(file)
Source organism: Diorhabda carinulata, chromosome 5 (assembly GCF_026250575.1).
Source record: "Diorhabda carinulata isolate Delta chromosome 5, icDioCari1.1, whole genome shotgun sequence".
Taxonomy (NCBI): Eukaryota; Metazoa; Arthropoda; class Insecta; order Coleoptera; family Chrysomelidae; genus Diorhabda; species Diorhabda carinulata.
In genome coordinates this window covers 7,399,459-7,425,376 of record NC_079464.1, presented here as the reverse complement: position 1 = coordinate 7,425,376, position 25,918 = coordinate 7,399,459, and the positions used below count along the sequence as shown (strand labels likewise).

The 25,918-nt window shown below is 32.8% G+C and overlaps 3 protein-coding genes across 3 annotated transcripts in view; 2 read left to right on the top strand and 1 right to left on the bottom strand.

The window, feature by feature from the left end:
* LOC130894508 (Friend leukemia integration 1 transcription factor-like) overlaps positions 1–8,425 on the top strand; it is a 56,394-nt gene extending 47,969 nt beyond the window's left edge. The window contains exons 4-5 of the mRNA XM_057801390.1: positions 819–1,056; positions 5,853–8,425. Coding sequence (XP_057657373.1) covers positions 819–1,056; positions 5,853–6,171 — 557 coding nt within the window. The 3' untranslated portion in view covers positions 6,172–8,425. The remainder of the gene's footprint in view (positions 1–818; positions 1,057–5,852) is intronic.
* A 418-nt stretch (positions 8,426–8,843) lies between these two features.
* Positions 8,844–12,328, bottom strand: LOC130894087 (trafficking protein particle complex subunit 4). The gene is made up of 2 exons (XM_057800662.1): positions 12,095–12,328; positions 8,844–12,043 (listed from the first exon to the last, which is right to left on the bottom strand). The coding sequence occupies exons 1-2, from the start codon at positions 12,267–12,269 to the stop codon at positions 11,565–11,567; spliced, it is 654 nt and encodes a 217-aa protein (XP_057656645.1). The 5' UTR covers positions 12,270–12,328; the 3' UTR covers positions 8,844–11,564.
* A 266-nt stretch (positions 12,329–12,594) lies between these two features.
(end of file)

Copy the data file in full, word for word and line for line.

Source organism: Diorhabda carinulata, chromosome 5 (assembly GCF_026250575.1).
Source record: "Diorhabda carinulata isolate Delta chromosome 5, icDioCari1.1, whole genome shotgun sequence".
Taxonomy (NCBI): Eukaryota; Metazoa; Arthropoda; class Insecta; order Coleoptera; family Chrysomelidae; genus Diorhabda; species Diorhabda carinulata.
In genome coordinates this window covers 7,399,459-7,425,376 of record NC_079464.1, presented here as the reverse complement: position 1 = coordinate 7,425,376, position 25,918 = coordinate 7,399,459, and the positions used below count along the sequence as shown (strand labels likewise).

The 25,918-nt window shown below is 32.8% G+C and overlaps 3 protein-coding genes across 3 annotated transcripts in view; 2 read left to right on the top strand and 1 right to left on the bottom strand.

The window, feature by feature from the left end:
* LOC130894508 (Friend leukemia integration 1 transcription factor-like) overlaps positions 1–8,425 on the top strand; it is a 56,394-nt gene extending 47,969 nt beyond the window's left edge. The window contains exons 4-5 of the mRNA XM_057801390.1: positions 819–1,056; positions 5,853–8,425. Coding sequence (XP_057657373.1) covers positions 819–1,056; positions 5,853–6,171 — 557 coding nt within the window. The 3' untranslated portion in view covers positions 6,172–8,425. The remainder of the gene's footprint in view (positions 1–818; positions 1,057–5,852) is intronic.
* A 418-nt stretch (positions 8,426–8,843) lies between these two features.
* Positions 8,844–12,328, bottom strand: LOC130894087 (trafficking protein particle complex subunit 4). The gene is made up of 2 exons (XM_057800662.1): positions 12,095–12,328; positions 8,844–12,043 (listed from the first exon to the last, which is right to left on the bottom strand). The coding sequence occupies exons 1-2, from the start codon at positions 12,267–12,269 to the stop codon at positions 11,565–11,567; spliced, it is 654 nt and encodes a 217-aa protein (XP_057656645.1). The 5' UTR covers positions 12,270–12,328; the 3' UTR covers positions 8,844–11,564.
* A 266-nt stretch (positions 12,329–12,594) lies between these two features.